• Something to keep in mind though is that data integrity is reliant on power.

  • So if the batteries die or are removed,

  • whatever was running in memory is lost after about a minute.

  • And after a few months the internal backup battery runs outta juice

  • and user data is lost, reverting back to factory settings.

  • On the topic of storage, when IBM says this is a two megabyte WorkPad?

  • They mean it, the 20x here has no external memory option.

  • However, looking inside youll see a little expansion slot, and that can be upgraded with

  • a larger memory module.

  • Mine only has the factory-installed two megabytes of EDO DRAM.

  • In addition to those two megs, there’s also another two dedicated to storing the Palm

  • OS 3 operating system and built-in applications.

  • And all this is being run by a 16MHz Motorola MC68328, one of their mid-90s DragonBall CPUs

  • based on the classic Motorola 68000.

  • There’s also this teeny little monophonic speaker for playing beeps and bloops, similar

  • to that of a PC speaker but amusingly even punier.

  • [cute little beeps]

  • One big feature 3Com and IBM were super happy to brag about was the integrated infrared

  • transceiver, letting users transfer files wirelessly using IrDA 1.0.

  • Previous models only had this available through an expansion,

  • so having built-in infrared was rad.

  • Radfared.

  • But yeah, as neat as all this is from a technical perspective,

  • what can you actually do with an IBM WorkPad?

  • Well let’s get it synced with a Windows 98 PC,

  • try out the software, and play some games!

  • [jazzy interlude fades out]

  • So getting the IBM WorkPad connected to a PC is absurdly simple.

  • As with all Palm OS devices, there’s this magical feature called HotSync, where you

  • can synchronize data between your machines at the press of a single button.

  • This button, the HotSync button, for syncing hotly in a hot synchronized fashion.

  • The WorkPad has a hidden serial interface on the bottom for connecting it to Palm’s

  • proprietary cables and cradles, and thankfully this bundle came with the latter.

  • Plop in the WorkPad so it clicks in place, connect the 9-pin cable to a serial port on

  • your PC, and then it’s down to the software.

  • This package came with two CD-ROMs, but all you really need is this one with the relabeled

  • Palm Desktop software: IBM WorkPad Desktop.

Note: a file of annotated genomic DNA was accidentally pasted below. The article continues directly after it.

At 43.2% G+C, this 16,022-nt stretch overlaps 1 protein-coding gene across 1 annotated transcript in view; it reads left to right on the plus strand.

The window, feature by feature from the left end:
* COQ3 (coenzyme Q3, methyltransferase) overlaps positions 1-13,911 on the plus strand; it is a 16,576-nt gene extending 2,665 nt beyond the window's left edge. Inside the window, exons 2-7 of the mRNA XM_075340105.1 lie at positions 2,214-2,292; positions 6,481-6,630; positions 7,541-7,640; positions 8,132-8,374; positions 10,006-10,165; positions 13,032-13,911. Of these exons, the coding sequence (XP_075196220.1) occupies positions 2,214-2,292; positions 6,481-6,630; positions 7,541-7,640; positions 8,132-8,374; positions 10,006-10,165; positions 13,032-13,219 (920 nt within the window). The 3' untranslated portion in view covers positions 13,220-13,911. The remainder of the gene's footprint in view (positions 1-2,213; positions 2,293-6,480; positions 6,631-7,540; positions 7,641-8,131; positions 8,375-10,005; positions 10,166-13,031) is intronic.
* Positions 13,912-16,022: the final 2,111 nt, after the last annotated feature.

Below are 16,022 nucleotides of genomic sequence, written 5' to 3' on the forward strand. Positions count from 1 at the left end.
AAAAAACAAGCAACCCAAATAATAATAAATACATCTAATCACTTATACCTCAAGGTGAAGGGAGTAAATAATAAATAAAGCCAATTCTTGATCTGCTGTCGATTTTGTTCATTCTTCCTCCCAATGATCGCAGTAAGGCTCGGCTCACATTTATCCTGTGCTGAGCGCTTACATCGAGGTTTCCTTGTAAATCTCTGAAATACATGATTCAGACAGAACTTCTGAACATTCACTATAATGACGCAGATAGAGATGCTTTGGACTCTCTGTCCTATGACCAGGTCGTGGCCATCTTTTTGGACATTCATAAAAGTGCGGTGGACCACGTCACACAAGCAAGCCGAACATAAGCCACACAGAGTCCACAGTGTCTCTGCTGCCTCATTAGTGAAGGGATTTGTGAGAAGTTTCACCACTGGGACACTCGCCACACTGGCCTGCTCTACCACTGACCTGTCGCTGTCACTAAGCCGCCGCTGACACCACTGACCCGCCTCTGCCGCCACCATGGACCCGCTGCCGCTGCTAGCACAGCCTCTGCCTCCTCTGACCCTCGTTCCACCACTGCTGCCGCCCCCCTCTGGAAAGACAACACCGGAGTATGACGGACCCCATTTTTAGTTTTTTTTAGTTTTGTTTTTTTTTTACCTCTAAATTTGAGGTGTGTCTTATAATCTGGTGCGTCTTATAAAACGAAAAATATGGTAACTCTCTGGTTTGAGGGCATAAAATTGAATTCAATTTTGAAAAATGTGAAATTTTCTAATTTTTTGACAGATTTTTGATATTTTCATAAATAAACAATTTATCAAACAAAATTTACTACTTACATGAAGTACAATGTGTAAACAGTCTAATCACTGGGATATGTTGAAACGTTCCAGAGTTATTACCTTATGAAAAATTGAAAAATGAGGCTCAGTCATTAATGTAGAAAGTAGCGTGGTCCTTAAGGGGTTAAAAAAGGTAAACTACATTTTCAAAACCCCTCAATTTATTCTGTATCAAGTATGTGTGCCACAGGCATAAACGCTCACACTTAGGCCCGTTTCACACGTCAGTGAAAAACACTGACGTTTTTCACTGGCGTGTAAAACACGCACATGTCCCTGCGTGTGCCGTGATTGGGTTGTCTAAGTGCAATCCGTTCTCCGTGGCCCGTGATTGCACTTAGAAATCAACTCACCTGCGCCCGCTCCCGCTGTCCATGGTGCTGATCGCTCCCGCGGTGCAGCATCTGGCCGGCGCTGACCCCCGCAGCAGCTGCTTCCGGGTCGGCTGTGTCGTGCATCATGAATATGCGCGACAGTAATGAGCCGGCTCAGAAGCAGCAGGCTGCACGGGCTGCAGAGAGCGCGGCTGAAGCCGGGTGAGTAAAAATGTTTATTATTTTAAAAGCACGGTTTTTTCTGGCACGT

• The other disc just comes with a few trial programs that no one really needs.

  • But yeah, so long as youve got your COM port selected,

  • the Desktop software takes care of everything!

  • Simply hit the HotSync button

  • [cheerful beeping noise]

  • and your computer and the WorkPad talk it out for a bit, synchronizing user data between

  • your desktop and your PDA, matching everything up.

  • It can take anywhere from a handful of seconds to a couple minutes depending on much data

  • there is, but once it’s done, that’s it!

  • [successful beeps]

  • Your PC and PDA and now in-sync.

  • Things like emails, calendars, addresses, documents, installed programs,

  • everything you need really.

  • So what you do on one system is cross-referenced and updated on the other

  • every time you HotSync, and it’s awesome.

  • This is also how you install new programs, something to do ASAP since from the factory

  • the WorkPad only comes with a handful of PDA productivity basics.

  • Most of the time, Palm programs are distributed as PRC files,

  • like these games here provided by Palm with the WorkPad.

  • Once theyre copied over, that’s that, no further setup required.

  • I seriously love how simple this is to use, it’s just a pleasure.

  • As for the games it came with, Giraffe here is the simplest one of the bunch, designed

  • to help users learn the Graffiti system.

  • Draw each letter before it reaches the bottom of the screen and... that’s what that is.

  • Hardball is a Breakout clone, doing a great job at highlighting the image persistence

  • limitations of this particular LCD.

  • It’s fine though, and introduces the idea

  • of using the application shortcut buttons for controls.

  • Minehunt is a straightforward Minesweeper game,

  • something ideal for a pen-based touchscreen device.

  • Tap the boxes and don’t blow yourself up, you know the drill.

  • Flagging mines is a little awkward though, done by tapping boxes while holding the page

  • up or page down buttons at the bottom-middle of the device.

  • Puzzle is another lackluster freebie, being one of those sliding number puzzles that I

  • have never found enjoyable in my entire life, but that’s just me.

  • Works well as a monochrome touchscreen game though.

  • And finally, there’s Sub Hunt, one of those games where youre a battleship destroying

  • submarines using depth charges, just like Sega’s classic arcade game Deep Scan,

  • also known as Sub Scan.

  • Easily the best of the bunch in my opinion, since its slow pace and simple concept are

  • bare-bones enough for the WorkPad’s controls and display not to interfere.

  • However, this is only scratching the ocean surface when it comes to early Palm OS games,

  • I tell you hwhat.

  • All WorkPad and no PlayPad makes LGR a dull BoyPad, so let’s install some third-party

  • games about selling illicit substances!

  • Yeah that’s right, there’s no way I wasn’t gonna start with the dopest Palm game of all:

  • Dope Wars!

  • A definitive computer gaming experience going back to the 1980s, where you play a sketchy